Hillary Clinton has her mojo back. She's been hitting at the top of her game in the West in California and Nevada, and if the Saturday morning caucuses weren't more Wonderland than Iowa, she might even win the majority of Nevada's Democratic delegates on the strength of her campaigning alone. Will the second New Hampshire comeback for the Clintons be the exception that proves the rule: history never repeats itself? Ever the student, Hillary has learned from her mistakes in the Tall Corn State, to good effect in the Silver Lode.
Here's a small but telling detail in the differences between the Iowa and Nevada HRC campaigns: the staging of the bit players. Iowa Chelsea was the snippy daughter who told a little girl, pencil and pad in hand as a proud reporter for her school newspaper, that she didn't speak to press. This incident, right before the caucuses, was passed around Iowa and probably cost Hillary more than a few delegates. Nevada Chelsea, on the other hand, is best new pal of America Ferrera ("Ugly Betty"), and the two young women have been hanging out in Reno coffee bars eager to chat with one and all, especially if the topic du jour is Yucca Mountain or the FEMA response to the Fernley, Nevada levee break on January 5. A few days before the Iowa caucuses, it was the Clinton team bringing out the superannuated (Ted Danson and Mary Steenburgen); now it's the Obama folk shepherding John Kerry along the Strip. Earth to Obama team: Nevadans, who don't just talk change but live it, could care less about Kerry.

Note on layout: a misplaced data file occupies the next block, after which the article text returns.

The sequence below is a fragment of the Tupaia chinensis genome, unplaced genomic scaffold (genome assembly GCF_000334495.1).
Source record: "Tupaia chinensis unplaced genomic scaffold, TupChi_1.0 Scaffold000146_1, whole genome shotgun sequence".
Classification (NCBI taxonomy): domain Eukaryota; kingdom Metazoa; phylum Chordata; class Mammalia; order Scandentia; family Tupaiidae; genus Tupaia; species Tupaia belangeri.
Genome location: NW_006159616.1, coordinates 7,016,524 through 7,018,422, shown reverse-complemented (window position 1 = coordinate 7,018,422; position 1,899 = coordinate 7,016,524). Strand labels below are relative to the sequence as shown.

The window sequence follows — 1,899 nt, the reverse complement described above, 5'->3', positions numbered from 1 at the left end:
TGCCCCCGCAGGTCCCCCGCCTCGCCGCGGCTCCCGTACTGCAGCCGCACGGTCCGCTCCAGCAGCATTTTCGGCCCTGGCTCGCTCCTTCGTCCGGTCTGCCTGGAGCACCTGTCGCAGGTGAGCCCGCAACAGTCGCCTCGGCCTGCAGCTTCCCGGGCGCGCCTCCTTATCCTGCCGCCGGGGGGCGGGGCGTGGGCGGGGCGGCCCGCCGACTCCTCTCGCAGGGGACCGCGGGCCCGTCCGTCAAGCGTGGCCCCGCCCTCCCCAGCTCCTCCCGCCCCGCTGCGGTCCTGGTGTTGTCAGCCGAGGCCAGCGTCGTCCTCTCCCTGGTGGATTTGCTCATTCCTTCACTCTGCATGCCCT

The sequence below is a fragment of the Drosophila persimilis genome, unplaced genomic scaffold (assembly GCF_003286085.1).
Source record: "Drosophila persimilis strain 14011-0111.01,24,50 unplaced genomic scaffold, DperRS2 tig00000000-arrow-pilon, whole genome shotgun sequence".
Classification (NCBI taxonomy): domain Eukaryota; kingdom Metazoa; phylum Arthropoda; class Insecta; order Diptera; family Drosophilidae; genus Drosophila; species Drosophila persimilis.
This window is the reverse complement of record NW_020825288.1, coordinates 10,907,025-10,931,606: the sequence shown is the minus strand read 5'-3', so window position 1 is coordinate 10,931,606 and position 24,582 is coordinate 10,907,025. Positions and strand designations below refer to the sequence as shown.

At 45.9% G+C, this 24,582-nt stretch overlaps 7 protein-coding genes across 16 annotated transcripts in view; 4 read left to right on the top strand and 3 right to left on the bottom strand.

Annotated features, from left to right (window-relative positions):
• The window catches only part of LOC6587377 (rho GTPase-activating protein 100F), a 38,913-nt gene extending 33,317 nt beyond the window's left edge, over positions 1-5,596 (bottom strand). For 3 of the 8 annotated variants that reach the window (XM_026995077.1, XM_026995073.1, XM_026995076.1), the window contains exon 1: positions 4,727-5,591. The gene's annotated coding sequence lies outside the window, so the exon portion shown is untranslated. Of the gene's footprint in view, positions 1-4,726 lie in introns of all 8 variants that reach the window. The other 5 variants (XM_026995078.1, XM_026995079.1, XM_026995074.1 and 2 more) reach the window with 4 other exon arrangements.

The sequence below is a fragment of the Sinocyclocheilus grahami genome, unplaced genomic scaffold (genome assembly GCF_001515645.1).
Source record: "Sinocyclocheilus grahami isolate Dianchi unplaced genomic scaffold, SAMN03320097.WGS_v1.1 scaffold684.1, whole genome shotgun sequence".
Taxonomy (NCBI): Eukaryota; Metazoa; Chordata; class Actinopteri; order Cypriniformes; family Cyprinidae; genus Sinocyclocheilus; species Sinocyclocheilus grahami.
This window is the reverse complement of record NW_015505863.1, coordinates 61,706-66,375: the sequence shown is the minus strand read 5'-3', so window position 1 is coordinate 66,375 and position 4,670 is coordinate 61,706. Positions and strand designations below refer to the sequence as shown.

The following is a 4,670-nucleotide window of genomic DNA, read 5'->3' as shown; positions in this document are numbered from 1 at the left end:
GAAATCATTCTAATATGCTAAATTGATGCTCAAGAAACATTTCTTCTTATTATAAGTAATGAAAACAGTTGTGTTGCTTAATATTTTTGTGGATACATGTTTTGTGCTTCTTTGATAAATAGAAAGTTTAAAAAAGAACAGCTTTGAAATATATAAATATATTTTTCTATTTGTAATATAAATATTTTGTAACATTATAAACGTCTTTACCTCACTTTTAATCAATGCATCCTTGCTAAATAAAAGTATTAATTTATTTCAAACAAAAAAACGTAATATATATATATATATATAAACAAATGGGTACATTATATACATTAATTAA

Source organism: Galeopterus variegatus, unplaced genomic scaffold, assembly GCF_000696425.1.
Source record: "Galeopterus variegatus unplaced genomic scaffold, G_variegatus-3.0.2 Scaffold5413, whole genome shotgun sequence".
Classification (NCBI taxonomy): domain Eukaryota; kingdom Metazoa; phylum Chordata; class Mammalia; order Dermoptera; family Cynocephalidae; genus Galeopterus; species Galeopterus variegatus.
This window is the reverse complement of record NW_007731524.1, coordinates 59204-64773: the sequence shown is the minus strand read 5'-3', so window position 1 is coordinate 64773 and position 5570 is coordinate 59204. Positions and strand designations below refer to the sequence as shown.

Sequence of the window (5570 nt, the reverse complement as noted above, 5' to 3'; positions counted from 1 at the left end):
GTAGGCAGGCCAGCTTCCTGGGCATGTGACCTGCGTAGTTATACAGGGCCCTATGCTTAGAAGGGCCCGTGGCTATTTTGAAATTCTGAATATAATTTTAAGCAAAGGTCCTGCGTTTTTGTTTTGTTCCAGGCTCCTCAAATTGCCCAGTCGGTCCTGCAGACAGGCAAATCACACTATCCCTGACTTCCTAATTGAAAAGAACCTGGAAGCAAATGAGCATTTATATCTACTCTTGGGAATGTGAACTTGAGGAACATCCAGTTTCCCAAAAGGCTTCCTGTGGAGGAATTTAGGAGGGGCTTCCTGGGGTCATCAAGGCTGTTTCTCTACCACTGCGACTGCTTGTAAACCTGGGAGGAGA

More importantly, western Hillary is keeping her voice in her comfort zone, and she sounds the same notes again and again on helping families and children, on housing foreclosures and health care. (If she says "Yucca" one more time, not only will she scream but everyone who follows Nevada will scream with her.) Again, history seems to be favoring her, in the sense that the problems in the economy speak to her strengths. She's driving the message, as other Democrats, including Barack Obama and John Edwards, scramble after her to come up with aid packages of their own. She's able to stay out in front on these issues because she truly has been thinking about them for thirty-five years, or at least since she met Marion Wright Edelman. She doesn't need to tell her domestic policy team to write up a plan. Her dominance here in Nevada is all the more extraordinary because these Democrats--the unions, the lower middle class, the working poor--are John Edwards's people. He is the gifted trial lawyer; but she is upstaging him. And now it's Barack losing his touch, just the way Hillary did in Iowa. Then she rambled on about the Catholic and Protestant women of northern Ireland, and she was oblivious to the reaction in every small Iowa town: northern Ireland? then what's Ireland? Now Obama tells Nevadans that he wouldn't run the country like a CEO or COO would, and the reaction is . . . nonreaction. Nevada Democrats don't really know what he's talking about. Earth to Obama: the managerial class in Nevada are Republicans. The Democrats are folk like your Culinary Workers' Union.